In occasional cases, initial tests indicate that some renal function still remains, but the patient then develops acute tubular necrosis due to progression of the underlying disease or superimposition of some other factor.

Urinalysis may provide useful information in patients with acute tubular necrosis. Red blood cell (RBC) or hemoglobin casts suggest glomerulonephritis, subacute bacterial endocarditis, transfusion reaction, and collagen disease. Uric acid crystals may provide a clue to uric acid nephropathy. Strongly positive urine chemical tests for hemoglobin without significant microscopic RBC raises the possibility of myoglobin.

Differentiation of acute tubular necrosis and chronic renal failure is extremely difficult without clinical evidence of acute onset. If the patient does not have an elevated serum creatinine level when first investigated, or if the creatinine level is only mildly elevated and there is no anemia or other evidence of uremia, the evidence is more in favor of acute tubular necrosis than chronic renal failure. Even more difficulty exists when a patient develops acute tubular necrosis and the question is raised as to whether the patient’s renal function is likely to recover. Radioisotope studies with a scintillation camera may be helpful. Bilateral poor uptake, poor cortex-pelvis transit, and decreased blood flow suggest chronic diffuse renal disease. Good cortex uptake, poor cortex-pelvis transit, and good blood flow are more indicative of acute tubular necrosis or prerenal azotemia. Isotope techniques can demonstrate postrenal obstruction and frequently can visualize the kidneys when the IVP cannot.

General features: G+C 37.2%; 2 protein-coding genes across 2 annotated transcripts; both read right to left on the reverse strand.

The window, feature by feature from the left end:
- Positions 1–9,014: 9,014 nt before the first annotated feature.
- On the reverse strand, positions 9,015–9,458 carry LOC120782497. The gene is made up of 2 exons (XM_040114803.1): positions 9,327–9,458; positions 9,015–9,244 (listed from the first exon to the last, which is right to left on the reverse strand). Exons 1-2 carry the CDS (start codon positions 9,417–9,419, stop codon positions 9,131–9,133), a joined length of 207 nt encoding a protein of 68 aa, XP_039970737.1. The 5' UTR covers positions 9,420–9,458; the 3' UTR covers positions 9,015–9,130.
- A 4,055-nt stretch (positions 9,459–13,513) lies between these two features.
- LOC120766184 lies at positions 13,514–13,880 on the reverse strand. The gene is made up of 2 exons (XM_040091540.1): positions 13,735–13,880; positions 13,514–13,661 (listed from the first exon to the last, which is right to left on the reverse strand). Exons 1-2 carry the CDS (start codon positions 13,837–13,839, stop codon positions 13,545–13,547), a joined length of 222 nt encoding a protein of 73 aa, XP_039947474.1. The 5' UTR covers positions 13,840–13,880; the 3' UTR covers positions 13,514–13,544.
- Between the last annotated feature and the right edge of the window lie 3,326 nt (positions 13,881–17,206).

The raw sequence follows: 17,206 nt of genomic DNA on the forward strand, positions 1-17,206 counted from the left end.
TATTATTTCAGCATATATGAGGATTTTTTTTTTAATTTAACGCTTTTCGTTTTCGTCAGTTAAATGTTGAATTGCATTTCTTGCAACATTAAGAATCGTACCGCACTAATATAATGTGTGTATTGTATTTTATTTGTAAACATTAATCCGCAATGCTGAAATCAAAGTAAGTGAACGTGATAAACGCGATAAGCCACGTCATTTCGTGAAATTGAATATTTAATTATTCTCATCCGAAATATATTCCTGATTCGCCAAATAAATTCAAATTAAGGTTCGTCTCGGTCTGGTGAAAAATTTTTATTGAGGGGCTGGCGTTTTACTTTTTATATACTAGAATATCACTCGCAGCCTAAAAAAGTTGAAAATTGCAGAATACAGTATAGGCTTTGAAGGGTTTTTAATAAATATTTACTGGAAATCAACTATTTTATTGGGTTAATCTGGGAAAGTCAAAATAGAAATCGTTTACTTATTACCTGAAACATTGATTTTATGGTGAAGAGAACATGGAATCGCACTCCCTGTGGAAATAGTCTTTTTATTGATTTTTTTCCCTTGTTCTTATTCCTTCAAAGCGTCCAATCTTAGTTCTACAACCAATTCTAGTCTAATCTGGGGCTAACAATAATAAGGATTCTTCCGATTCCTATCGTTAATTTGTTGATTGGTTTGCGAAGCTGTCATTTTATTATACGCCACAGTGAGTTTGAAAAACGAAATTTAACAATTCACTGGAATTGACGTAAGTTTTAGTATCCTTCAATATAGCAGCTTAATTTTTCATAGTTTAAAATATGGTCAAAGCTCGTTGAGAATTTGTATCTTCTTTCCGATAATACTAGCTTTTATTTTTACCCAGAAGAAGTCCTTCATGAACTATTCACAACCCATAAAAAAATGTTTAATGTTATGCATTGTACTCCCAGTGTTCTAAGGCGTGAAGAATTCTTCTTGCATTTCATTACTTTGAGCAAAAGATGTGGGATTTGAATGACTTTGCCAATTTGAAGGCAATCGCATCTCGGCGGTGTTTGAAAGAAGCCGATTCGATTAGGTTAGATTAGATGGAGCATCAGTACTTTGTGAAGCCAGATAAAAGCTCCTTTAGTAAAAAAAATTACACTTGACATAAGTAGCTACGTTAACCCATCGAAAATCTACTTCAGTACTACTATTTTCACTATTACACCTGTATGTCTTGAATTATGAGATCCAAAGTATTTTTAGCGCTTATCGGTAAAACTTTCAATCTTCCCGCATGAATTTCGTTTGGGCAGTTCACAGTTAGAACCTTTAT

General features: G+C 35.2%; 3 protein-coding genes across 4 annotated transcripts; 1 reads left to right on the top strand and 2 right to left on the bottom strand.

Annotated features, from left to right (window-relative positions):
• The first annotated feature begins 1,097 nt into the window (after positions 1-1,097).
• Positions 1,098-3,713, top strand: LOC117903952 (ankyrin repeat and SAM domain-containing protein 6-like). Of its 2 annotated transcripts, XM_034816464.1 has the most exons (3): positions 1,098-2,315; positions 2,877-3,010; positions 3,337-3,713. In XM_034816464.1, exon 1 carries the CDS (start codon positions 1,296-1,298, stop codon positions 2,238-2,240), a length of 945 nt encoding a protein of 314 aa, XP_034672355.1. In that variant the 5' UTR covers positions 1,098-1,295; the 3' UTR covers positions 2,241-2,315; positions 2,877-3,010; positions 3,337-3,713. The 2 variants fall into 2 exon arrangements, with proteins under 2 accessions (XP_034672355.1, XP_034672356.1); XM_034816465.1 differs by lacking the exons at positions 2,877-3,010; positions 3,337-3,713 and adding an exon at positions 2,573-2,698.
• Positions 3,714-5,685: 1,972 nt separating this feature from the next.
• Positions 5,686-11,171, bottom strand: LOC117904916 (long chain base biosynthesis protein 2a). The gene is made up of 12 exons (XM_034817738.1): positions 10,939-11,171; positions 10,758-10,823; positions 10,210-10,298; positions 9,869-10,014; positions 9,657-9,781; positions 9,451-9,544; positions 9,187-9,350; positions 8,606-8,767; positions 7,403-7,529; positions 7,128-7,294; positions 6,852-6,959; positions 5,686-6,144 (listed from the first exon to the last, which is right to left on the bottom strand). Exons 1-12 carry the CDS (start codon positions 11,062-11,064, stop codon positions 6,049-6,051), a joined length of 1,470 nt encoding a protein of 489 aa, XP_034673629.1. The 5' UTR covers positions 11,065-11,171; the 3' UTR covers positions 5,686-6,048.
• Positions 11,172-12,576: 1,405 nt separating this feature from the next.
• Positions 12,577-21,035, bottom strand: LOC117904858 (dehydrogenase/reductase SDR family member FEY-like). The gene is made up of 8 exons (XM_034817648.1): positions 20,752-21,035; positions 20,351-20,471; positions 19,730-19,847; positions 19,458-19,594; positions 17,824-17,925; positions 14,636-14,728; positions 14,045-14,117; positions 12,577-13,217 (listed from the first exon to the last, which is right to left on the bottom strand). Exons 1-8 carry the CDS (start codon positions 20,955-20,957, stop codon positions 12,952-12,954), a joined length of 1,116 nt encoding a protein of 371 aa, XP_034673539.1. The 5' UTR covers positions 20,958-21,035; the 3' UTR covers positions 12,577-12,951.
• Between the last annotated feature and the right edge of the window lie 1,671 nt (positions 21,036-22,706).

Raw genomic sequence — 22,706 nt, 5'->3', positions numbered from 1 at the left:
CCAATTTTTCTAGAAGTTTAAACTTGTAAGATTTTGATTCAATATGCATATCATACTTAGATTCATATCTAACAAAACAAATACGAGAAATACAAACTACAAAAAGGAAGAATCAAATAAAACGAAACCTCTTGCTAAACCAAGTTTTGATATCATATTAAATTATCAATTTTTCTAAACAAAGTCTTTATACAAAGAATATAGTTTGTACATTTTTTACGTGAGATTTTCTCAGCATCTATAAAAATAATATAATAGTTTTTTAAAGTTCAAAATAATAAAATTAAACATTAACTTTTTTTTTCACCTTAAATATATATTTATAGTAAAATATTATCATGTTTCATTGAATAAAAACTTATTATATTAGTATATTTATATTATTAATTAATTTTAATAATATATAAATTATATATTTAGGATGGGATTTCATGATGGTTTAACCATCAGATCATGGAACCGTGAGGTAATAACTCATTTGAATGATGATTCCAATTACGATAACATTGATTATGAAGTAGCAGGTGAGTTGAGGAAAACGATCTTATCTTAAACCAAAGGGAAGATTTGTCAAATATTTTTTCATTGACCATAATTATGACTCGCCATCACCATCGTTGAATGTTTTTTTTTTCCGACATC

In a patient with uremia (chronic azotemia), there is no good way to determine prognosis by laboratory tests. The degree of azotemia does not correlate well with the clinical course in uremia except in a very general way.

Other diagnostic tests